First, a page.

German chairman tells Handelsblatt that EV sales would need to exceed 30,000, but that “purely hypothetically” 2023 could be a good moment to re-tool its Cologne plant
US motor giant Ford could begin making electric vehicles in its Fiesta plant in Germany after 2023, a senior Ford official has told a German business daily.
“Purely hypothetically  could be a good time for it,” Gunnar Herrmann, chairman of Ford in Germany, told Handelsblatt in a recently published interview. The date would coincide with the end of the life cycle for the current generation of the Fiesta model.
Herrmann said that state subsidies from the German government would be welcome to help the shift to EVs and that it would take some 15 months to retool the Fiesta plant in Cologne.
However, Herrmann he also said that sales of electric cars would need to exceed 30,000 or 40,000 vehicles a year to make the transition worthwhile, and that Ford would not be immediately following in the footsteps of German brands like VW and Daimler.
“We will closely monitor market trends and customer demand until then. For 30,000 or 40,000 cars sold per year, we would not convert the Cologne plant to an electrical production. This will only be possible if the sales figures go up higher. Unfortunately, electric cars are not very profitable today,” he told the German daily.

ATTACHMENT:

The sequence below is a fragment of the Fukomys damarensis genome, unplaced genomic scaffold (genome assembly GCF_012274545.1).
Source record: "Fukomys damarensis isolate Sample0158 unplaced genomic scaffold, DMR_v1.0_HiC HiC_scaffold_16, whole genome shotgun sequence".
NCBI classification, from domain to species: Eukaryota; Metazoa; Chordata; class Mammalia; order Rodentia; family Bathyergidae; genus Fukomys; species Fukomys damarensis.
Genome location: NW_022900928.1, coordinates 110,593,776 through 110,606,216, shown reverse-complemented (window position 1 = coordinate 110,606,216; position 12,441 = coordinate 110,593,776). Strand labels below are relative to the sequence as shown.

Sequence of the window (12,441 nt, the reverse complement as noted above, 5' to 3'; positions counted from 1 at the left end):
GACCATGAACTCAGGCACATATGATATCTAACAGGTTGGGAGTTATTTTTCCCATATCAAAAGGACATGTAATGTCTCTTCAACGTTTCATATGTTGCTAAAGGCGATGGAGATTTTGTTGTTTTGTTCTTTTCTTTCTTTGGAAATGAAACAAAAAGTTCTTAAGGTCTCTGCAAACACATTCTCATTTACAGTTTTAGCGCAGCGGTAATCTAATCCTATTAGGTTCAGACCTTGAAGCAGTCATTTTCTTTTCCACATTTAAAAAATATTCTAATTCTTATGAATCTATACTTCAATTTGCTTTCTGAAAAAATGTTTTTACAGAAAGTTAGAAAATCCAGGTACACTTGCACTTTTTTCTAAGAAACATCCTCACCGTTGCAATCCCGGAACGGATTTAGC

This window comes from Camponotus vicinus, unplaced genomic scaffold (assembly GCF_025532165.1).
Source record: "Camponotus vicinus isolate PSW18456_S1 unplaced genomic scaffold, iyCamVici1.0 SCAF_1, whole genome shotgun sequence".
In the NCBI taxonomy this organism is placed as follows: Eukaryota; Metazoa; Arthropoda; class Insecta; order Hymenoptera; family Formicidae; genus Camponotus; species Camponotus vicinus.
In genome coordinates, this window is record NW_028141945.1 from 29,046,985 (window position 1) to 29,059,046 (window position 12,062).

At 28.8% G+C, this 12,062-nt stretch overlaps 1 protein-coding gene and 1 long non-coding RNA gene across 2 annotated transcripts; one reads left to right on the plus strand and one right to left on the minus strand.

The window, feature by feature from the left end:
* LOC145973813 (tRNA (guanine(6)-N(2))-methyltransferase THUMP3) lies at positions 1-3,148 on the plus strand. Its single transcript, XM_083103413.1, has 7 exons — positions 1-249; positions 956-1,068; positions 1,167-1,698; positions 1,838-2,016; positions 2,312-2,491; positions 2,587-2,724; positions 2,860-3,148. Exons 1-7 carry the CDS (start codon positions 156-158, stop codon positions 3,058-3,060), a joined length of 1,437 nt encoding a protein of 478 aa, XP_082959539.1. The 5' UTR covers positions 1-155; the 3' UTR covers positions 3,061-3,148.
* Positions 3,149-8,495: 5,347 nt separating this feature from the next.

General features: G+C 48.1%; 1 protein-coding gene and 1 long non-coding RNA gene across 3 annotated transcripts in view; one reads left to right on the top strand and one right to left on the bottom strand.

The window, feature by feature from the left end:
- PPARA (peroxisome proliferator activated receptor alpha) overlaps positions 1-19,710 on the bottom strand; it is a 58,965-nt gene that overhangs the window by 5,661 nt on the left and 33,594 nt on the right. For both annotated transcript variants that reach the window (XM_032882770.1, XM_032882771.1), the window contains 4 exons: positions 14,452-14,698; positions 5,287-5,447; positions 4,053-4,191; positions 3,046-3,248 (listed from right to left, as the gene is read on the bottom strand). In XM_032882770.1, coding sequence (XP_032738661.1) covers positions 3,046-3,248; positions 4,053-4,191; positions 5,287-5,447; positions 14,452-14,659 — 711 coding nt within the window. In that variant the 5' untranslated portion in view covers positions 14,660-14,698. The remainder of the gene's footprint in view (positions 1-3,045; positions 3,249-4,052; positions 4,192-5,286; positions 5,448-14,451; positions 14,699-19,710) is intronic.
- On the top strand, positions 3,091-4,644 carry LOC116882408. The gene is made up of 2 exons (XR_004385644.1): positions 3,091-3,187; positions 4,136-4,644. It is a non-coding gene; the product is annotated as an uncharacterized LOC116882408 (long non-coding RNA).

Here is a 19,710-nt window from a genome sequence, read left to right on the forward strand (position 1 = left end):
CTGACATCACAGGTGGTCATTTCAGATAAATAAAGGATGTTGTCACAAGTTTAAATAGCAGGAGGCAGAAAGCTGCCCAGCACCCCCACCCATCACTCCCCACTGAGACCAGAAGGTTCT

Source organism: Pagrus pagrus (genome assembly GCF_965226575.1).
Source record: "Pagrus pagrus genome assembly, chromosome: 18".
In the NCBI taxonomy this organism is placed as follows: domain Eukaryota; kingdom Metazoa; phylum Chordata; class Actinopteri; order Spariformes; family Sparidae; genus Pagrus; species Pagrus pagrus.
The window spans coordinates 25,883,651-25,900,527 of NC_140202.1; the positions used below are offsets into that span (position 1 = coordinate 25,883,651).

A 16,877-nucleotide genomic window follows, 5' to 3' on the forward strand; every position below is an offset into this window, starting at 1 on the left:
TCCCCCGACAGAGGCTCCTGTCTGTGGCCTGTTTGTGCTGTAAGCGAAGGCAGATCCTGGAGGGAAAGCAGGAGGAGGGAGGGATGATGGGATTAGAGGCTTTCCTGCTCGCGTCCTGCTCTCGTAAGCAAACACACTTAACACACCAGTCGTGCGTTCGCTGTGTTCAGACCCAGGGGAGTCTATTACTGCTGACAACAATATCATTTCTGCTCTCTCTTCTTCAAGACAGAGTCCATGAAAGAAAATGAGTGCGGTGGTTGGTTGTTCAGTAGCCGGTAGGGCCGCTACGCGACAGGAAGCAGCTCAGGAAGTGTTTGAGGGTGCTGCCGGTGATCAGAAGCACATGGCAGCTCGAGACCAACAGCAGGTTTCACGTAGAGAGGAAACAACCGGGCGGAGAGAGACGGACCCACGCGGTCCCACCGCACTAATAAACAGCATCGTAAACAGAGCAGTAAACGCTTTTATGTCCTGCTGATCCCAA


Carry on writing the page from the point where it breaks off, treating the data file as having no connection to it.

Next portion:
Indeed, despite optimism from some firms, Ford’s comments closely echo those of BMW chief executive Harald Krueger, who remarked last month that mass production of EVs would not be profitable for the company until 2020. “If you want to win the race, you must be the most cost competitive in the segment, otherwise you cannot scale up the volume,” he told analysts.
Nevertheless, Ford claims to have doubled its global electrification budget to US$11 billion, and still intends to produce 40 “electrified” vehicles by 2022. The first fully electric model, other than the existing Focus Electric, is slated to hit Europe some time in 2020.